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ContinuousWave: Small Boat Electrical
NMEA-0183: Standard Connector
|Author||Topic: NMEA-0183: Standard Connector|
posted 12-23-2011 08:35 AM ET (US)
The NMEA 0183 connector discussions have been very useful. As a result of reading them and based upon my personal klutzy method of simply making these connections via a terminal strip I've reached a conclusion.
Those VHF radio manufacturers who have opted not to have an NMEA 2000 compliant product should at least provide a standard connector for the 0183 conductors provided for data exchange with a chart plotter or GPS map. If the plotter manufacturers would provide a standard receptacle this business would be so simple even I could do it.
Thanks for the opportunity to whine.
posted 12-23-2011 09:47 AM ET (US)
The manufacturers and NMEA have not been cooperating very well together on connectors. If you notice, just about every electronic device on a boat has a different power connector, yet they all run from 12-VDC. Why not adopt a standard power connector?
In NMEA-2000 the NMEA standard proposed a connector, but the manufacturers ignored it in the initial products they produced, then they adopted it--for a while--then they moved away from it. There is a standard connector specification for NMEA-2000 but we still have manufacturers not adhering to the standard.
In NMEA-0183 there never was a standard for the connector. Some devices don't have connectors at all; they just furnish bare wires in a cable.
Even wire insulation color is not standardized. Most other boat wiring follows a recommended practice (from the ABYC) for wire insulation color. NMEA-0183 wiring is all over the color chart for using color-coded insulation. There is no standard at all.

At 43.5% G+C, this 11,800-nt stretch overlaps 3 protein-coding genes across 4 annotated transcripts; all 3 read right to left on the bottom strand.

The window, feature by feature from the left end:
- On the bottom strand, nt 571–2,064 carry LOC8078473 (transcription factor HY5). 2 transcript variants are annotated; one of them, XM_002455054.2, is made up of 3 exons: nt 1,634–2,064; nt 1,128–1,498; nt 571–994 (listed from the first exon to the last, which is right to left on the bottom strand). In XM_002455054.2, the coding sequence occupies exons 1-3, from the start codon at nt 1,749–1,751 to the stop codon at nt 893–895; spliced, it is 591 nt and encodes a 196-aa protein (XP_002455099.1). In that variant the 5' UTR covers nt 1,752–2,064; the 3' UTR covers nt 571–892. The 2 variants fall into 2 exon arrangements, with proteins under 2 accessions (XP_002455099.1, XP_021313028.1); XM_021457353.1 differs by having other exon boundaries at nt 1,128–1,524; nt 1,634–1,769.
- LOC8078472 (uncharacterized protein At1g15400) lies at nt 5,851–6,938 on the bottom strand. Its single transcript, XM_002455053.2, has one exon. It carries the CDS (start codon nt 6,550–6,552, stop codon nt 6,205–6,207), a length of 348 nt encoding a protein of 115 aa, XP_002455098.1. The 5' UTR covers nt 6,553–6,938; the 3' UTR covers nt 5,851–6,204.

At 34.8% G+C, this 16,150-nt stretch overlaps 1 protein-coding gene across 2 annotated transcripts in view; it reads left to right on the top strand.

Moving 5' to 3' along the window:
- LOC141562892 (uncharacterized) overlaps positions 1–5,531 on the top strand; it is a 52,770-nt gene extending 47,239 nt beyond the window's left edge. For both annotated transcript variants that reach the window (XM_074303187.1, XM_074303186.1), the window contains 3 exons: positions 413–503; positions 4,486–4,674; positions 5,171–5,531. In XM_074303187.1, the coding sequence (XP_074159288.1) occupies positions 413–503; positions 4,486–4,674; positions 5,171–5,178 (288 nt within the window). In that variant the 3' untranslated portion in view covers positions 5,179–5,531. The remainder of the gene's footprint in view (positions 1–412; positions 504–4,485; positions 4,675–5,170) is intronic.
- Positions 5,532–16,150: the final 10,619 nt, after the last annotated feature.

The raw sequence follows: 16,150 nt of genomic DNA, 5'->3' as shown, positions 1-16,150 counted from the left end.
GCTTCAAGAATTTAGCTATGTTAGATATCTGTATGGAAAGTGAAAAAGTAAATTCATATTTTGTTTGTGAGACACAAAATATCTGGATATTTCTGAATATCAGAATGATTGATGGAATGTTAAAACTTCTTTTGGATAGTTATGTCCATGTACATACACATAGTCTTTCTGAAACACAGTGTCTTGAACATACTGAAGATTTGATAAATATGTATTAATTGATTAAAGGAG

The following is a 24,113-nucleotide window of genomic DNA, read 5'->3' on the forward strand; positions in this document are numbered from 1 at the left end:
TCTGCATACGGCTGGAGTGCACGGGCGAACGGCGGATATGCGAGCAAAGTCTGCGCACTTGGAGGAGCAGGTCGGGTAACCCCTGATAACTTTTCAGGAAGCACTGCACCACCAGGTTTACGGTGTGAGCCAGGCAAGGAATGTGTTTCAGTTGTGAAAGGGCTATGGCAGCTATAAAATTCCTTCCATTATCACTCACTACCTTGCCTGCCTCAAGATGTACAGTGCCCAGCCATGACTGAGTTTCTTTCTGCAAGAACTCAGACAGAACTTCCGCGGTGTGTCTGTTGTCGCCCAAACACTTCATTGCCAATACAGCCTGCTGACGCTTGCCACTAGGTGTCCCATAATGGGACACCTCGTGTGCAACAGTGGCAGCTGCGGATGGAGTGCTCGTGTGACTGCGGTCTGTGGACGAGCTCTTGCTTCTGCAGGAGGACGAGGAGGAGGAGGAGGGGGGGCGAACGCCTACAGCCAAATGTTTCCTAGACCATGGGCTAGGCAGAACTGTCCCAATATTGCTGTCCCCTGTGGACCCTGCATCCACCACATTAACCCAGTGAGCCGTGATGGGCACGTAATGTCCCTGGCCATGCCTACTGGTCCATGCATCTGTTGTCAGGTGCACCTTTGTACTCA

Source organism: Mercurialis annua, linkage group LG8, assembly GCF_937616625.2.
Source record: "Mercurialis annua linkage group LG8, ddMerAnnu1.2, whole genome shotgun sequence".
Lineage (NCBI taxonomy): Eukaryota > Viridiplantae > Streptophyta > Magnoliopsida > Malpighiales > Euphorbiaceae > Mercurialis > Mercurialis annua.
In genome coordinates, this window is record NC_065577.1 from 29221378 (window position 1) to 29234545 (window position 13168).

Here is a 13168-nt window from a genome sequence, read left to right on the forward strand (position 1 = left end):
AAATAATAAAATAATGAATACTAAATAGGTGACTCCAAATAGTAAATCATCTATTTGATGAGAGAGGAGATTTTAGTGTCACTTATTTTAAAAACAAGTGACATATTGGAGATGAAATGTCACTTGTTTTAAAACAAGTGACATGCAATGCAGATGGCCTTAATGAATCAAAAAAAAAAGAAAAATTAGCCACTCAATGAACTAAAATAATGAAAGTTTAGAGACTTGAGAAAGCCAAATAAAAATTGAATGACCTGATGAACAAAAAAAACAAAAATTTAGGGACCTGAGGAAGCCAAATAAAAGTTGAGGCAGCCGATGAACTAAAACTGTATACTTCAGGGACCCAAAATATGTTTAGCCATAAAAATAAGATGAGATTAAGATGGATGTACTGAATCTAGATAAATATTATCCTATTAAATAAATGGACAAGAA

NMEA and the manufacturers even failed to agree on the names of signals. There is no consistency in naming of the signals across various manufacturers. Some call it TX, others "Talkers", others "sender" and still other "transmitter." And then there's "listeners", "receivers", RX, and so on.
And NMEA could not get manufacturers to even use the same type of electronics. Some use differential inputs and outputs, some use single-ended, and some use a combination.
It is no wonder that the average boater--who is not an electronic technician nor a serial data communication expert--can't connect devices using NMEA-0183 very easily or successfully.
A standard connector, with a standard pin-out, with standard wire colors, with standard signal names--they all would make interfacing devices much easier. That's my rant.
posted 12-23-2011 09:14 PM ET (US)
NMEA has also been less than user-friendly at the standard process. They operate on a model that comes from the 1950's--not a modern model. NMEA creates standards and they would like to sell them for about $2,500 a copy, mainly to a few industry members--big electronics firms making marine electronics.
Even if I bought a copy for myself I could not disclose the information contained in them to my readers. This is the sort of secret-society model of doing business that used to work in the 1950's--it does not work very well in 2012.